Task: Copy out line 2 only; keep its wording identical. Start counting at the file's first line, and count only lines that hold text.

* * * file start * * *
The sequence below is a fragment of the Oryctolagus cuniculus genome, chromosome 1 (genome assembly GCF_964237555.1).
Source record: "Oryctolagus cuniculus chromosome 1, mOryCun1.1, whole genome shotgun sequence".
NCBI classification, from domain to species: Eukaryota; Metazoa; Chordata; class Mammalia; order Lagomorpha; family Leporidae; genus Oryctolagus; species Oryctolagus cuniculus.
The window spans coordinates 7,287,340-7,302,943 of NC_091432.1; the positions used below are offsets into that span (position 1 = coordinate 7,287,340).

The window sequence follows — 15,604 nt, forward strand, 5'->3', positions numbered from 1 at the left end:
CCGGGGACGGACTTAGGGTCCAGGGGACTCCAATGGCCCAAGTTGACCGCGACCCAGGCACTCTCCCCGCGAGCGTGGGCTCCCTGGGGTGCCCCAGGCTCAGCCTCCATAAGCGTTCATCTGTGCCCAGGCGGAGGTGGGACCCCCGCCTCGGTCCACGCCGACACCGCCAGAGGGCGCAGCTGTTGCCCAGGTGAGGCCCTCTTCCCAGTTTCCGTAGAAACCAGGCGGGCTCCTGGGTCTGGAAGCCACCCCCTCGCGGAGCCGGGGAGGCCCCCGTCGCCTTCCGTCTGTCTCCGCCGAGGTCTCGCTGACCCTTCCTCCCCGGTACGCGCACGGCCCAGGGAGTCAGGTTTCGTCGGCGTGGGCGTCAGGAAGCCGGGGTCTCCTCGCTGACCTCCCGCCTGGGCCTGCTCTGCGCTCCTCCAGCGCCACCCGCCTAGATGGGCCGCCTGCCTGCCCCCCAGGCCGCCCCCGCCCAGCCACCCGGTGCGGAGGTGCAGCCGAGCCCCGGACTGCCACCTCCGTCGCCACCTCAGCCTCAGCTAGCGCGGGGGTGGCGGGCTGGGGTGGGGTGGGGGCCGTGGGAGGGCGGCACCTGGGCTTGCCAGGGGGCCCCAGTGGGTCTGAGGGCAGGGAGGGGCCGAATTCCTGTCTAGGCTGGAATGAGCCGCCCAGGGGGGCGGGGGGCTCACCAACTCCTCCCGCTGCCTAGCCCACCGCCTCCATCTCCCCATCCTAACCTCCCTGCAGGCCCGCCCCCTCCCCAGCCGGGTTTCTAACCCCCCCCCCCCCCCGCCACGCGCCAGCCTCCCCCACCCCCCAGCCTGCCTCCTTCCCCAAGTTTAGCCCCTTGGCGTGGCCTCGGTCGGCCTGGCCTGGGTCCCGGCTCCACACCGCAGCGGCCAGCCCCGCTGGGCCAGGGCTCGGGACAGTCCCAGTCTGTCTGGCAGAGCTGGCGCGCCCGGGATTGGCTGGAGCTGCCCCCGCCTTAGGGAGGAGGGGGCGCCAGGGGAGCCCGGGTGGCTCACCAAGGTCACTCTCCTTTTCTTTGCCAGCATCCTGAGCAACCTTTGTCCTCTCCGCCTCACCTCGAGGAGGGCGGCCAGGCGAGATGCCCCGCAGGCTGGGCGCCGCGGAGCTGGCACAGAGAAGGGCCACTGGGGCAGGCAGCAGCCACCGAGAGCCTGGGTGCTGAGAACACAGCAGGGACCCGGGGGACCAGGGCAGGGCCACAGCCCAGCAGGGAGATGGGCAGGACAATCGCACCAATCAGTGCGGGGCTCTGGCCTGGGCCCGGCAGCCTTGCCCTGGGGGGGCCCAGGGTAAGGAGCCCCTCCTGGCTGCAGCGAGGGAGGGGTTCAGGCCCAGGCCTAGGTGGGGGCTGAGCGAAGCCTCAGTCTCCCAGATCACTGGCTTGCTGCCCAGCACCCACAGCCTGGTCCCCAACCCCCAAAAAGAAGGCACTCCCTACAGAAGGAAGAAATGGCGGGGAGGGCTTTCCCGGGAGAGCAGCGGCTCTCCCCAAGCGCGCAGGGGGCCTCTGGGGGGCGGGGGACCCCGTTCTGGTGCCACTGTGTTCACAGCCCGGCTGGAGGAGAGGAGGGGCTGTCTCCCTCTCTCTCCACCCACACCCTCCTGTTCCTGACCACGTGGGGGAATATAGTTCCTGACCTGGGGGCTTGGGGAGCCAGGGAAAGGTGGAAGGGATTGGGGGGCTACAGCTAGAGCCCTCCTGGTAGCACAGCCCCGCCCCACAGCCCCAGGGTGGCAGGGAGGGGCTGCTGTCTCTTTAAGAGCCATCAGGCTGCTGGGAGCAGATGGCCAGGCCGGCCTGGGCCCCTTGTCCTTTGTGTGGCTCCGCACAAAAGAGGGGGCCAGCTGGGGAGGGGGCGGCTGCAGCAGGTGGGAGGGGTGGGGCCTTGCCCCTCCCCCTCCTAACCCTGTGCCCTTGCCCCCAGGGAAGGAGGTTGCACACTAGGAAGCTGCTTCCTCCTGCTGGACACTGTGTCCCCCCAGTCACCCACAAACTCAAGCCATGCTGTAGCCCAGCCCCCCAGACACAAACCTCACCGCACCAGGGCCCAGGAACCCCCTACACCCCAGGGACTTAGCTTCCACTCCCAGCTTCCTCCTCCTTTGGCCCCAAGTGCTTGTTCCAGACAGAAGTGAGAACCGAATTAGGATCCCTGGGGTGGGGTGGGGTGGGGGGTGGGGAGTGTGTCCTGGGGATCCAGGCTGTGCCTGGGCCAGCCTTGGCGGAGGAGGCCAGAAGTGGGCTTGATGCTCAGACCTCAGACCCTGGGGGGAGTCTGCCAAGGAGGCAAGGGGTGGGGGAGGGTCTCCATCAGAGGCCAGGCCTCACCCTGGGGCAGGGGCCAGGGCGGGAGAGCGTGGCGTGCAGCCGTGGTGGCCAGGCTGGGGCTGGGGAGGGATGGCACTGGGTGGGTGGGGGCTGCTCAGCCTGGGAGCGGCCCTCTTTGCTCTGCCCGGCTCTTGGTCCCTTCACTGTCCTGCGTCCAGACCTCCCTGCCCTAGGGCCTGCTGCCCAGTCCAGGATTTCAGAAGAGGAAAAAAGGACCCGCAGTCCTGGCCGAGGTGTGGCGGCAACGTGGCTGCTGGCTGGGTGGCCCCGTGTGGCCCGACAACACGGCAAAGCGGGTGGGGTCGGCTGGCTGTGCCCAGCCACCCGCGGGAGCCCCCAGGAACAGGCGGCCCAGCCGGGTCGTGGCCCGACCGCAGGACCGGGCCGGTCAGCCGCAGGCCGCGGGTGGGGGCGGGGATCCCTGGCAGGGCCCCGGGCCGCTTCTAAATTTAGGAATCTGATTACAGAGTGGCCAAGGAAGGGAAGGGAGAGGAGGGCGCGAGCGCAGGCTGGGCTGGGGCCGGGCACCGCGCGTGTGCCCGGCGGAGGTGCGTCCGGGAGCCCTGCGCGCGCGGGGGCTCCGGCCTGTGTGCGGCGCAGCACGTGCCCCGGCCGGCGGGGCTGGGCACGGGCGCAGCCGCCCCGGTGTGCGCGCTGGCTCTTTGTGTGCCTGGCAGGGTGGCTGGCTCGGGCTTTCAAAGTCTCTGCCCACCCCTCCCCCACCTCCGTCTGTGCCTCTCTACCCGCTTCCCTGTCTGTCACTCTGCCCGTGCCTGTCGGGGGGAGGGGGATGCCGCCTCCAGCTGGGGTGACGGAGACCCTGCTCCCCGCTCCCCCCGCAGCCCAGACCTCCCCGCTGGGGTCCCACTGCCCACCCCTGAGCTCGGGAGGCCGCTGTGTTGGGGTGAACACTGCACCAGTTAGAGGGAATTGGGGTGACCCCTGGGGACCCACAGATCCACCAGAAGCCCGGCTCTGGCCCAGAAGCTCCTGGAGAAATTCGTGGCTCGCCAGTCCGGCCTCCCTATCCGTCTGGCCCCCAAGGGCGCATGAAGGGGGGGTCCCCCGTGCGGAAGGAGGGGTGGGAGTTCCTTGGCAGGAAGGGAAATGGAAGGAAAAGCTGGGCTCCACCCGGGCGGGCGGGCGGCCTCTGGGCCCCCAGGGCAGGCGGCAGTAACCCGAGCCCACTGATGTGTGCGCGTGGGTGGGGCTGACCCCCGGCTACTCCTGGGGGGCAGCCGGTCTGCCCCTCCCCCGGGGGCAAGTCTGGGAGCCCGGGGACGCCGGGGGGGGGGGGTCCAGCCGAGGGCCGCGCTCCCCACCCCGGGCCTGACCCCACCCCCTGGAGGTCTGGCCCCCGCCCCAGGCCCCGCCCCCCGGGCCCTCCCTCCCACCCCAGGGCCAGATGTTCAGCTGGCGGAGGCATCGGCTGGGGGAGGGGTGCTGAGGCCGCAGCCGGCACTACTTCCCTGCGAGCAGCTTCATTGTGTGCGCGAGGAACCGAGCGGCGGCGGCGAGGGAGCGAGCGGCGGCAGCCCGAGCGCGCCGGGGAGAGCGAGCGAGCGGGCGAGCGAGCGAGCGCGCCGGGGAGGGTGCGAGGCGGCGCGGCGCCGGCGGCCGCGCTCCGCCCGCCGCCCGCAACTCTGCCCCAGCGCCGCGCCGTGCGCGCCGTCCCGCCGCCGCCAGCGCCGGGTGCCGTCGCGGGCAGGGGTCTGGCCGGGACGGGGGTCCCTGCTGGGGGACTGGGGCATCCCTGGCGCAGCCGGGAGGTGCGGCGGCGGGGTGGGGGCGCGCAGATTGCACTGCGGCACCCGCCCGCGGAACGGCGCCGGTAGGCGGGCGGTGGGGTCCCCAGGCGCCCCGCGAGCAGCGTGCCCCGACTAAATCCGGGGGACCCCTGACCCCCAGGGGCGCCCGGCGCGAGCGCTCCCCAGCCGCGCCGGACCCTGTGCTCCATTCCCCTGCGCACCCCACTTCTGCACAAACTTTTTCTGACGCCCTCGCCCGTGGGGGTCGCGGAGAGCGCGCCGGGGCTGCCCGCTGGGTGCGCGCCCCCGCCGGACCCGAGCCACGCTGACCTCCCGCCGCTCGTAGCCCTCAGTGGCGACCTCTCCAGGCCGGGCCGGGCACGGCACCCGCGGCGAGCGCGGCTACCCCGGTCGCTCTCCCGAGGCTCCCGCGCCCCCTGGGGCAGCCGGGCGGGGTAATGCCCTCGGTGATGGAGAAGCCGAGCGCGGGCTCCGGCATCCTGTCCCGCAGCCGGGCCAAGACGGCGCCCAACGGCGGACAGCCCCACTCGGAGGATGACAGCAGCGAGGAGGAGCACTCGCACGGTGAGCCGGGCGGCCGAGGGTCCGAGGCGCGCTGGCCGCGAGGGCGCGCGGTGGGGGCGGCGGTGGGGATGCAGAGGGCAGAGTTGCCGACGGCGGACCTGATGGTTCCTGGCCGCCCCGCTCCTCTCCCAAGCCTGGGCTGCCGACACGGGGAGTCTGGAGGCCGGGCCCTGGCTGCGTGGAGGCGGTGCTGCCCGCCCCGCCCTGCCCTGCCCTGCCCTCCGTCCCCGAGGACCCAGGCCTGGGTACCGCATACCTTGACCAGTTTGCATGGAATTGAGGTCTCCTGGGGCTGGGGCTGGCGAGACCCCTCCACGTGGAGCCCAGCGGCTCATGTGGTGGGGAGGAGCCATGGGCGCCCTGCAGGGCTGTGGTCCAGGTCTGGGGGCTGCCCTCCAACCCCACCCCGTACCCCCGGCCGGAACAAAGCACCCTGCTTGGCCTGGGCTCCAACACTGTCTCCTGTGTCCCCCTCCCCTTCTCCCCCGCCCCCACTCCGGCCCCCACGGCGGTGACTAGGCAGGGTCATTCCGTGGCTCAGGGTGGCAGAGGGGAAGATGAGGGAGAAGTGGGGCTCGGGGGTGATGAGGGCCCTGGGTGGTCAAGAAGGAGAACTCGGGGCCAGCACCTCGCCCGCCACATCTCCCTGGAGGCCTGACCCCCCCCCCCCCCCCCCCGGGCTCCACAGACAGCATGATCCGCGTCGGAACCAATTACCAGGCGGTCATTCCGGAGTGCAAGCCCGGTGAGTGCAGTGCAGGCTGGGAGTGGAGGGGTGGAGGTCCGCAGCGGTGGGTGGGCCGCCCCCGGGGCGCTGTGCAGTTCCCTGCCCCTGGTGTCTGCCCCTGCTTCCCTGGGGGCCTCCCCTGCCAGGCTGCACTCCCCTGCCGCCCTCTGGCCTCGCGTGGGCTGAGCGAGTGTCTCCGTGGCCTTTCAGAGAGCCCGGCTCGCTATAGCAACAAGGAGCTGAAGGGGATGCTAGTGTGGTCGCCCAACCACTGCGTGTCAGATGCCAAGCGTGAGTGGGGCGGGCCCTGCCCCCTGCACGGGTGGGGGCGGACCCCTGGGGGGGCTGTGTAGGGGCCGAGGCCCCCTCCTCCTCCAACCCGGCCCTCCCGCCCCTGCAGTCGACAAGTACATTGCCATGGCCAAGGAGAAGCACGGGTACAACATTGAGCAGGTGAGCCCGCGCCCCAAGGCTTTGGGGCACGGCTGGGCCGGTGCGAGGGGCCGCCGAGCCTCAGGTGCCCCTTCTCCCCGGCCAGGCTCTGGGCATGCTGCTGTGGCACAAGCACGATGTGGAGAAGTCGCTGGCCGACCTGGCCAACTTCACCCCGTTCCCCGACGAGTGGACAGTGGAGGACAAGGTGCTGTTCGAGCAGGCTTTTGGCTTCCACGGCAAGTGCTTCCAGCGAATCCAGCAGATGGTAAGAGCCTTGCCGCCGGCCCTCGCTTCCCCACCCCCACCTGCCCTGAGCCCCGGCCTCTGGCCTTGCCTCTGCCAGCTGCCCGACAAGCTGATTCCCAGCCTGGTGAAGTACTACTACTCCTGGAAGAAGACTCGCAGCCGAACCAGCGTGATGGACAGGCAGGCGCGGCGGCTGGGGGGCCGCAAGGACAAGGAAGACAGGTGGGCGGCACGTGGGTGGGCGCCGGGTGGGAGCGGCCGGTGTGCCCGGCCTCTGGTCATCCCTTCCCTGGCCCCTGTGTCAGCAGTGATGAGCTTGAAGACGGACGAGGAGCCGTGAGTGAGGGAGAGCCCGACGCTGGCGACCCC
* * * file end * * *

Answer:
Source record: "Oryctolagus cuniculus chromosome 1, mOryCun1.1, whole genome shotgun sequence".